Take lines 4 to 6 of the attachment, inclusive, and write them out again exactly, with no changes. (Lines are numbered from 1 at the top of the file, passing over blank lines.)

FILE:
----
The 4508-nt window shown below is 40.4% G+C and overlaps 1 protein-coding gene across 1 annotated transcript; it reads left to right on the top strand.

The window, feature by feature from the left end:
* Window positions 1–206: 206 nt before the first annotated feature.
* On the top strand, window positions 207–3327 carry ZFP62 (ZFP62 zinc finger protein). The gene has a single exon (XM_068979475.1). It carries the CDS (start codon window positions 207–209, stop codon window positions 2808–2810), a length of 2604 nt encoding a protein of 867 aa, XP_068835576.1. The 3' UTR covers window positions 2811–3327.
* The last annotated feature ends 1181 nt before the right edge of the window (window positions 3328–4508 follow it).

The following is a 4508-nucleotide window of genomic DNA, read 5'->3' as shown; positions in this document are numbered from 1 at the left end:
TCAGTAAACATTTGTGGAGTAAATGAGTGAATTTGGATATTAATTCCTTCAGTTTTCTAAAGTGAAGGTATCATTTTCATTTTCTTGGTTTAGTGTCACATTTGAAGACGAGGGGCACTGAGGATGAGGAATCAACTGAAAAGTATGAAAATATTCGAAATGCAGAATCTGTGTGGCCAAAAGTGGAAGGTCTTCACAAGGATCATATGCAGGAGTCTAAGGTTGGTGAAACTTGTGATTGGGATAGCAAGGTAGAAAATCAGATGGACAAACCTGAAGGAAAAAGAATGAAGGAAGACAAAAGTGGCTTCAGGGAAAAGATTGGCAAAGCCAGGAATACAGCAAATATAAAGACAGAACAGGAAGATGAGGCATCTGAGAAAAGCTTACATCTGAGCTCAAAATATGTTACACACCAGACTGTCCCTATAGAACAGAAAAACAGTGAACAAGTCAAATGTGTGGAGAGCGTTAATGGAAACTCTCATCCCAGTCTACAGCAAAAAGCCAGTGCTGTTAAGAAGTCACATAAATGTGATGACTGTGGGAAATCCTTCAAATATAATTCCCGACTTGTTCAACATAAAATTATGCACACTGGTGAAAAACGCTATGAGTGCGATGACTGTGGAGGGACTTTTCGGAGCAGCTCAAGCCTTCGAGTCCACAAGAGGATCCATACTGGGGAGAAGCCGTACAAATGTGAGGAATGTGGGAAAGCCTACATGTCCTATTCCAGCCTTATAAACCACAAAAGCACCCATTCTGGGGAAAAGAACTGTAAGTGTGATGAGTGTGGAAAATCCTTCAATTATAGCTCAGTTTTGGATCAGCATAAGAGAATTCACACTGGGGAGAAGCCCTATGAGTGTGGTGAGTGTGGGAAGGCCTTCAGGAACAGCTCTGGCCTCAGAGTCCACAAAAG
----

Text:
* On the top strand, window positions 207–3327 carry ZFP62 (ZFP62 zinc finger protein). The gene has a single exon (XM_068979475.1). It carries the CDS (start codon window positions 207–209, stop codon window positions 2808–2810), a length of 2604 nt encoding a protein of 867 aa, XP_068835576.1. The 3' UTR covers window positions 2811–3327.
* The last annotated feature ends 1181 nt before the right edge of the window (window positions 3328–4508 follow it).

The following is a 4508-nucleotide window of genomic DNA, read 5'->3' as shown; positions in this document are numbered from 1 at the left end: